Senior Day Centers play a vital role to the senior community. A senior day center is more than a place where you go to watch TV. The ideal Day Center is not the solution to your family problems. You are the solution to your family problems.

You are the solution.

A Senior Day Center is a business where profit margins are low and caring hearts are plentiful. The Senior Day Center is not the solution to your problems. Very often the staff may or may not have a high school degree and the management may be a new graduate or it may be someone who has worked there 20 years.

The Senior Day Center will focus on your parent or loved one with the greatest possible resources allowed, but it will never compensate for the guilt of the family who leaves a family member there. No one wants to be at a Day Center, other than the staff, who are paid to be there by a non-profit, for profit or the rare individual who owns their Elderly-Serving Business.

The Day Center in your neighborhood is a resource; golden and fresh. EXPECT them to share your burden and they will. They are healthcare at its purest form, they meet a need with the greatest resources available to them. Have patience with the Senior Day Center, they are the mother Theresa of our particular healthcare industry.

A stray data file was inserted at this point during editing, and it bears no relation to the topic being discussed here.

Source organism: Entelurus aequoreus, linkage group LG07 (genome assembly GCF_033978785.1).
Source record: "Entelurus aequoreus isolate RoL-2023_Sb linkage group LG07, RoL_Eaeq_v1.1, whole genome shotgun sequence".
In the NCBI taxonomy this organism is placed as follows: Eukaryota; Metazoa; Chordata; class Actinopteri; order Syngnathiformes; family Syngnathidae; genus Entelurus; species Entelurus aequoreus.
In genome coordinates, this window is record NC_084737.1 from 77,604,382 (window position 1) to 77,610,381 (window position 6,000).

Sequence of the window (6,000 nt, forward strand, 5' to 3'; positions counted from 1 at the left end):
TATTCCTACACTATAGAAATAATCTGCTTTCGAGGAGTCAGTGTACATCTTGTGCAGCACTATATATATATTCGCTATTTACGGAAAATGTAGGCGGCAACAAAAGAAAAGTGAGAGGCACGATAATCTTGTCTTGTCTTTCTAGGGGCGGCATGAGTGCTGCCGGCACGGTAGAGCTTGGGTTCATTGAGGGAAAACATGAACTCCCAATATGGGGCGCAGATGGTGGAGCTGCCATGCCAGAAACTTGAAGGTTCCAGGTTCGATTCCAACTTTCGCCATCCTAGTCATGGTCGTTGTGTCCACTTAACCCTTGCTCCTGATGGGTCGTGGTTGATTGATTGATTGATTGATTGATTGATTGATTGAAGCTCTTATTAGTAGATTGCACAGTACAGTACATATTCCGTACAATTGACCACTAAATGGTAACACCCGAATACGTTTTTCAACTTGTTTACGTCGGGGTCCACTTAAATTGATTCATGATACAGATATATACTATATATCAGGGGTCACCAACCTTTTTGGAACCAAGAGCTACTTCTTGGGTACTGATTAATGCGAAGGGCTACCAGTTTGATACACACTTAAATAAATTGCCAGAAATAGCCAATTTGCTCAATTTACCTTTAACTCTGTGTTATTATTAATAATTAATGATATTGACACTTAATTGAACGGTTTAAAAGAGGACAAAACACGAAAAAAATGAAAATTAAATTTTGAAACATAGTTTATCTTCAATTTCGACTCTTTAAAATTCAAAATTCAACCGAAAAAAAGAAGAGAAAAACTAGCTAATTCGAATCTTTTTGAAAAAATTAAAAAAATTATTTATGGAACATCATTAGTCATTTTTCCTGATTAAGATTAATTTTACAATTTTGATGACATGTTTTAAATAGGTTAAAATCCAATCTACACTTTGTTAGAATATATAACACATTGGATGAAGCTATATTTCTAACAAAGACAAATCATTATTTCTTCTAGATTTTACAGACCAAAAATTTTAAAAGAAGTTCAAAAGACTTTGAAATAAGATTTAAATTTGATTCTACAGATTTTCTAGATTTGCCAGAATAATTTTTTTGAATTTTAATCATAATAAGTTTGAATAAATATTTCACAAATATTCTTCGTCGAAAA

They will share your burden but they are not the solution. You are the solution.

Wednesday, February 17, 2010

Nursing Homes

The term nursing home is a broad term and means many things to many different people. Nursing homes, to many people are perceived as places where one goes to die. “As institutions, they were properly seen as the choice of last resort” (Pratt: 2004 70). The National Center for Health Statistics (NCHS) defines a nursing home as a “facility with three beds or more that is either licensed as a nursing home by its state, certified as a nursing facility under Medicare or Medicaid, identified as a nursing care unit of a retirement center, or determined to provide nursing or medical care” (Evashwick 1996: 44).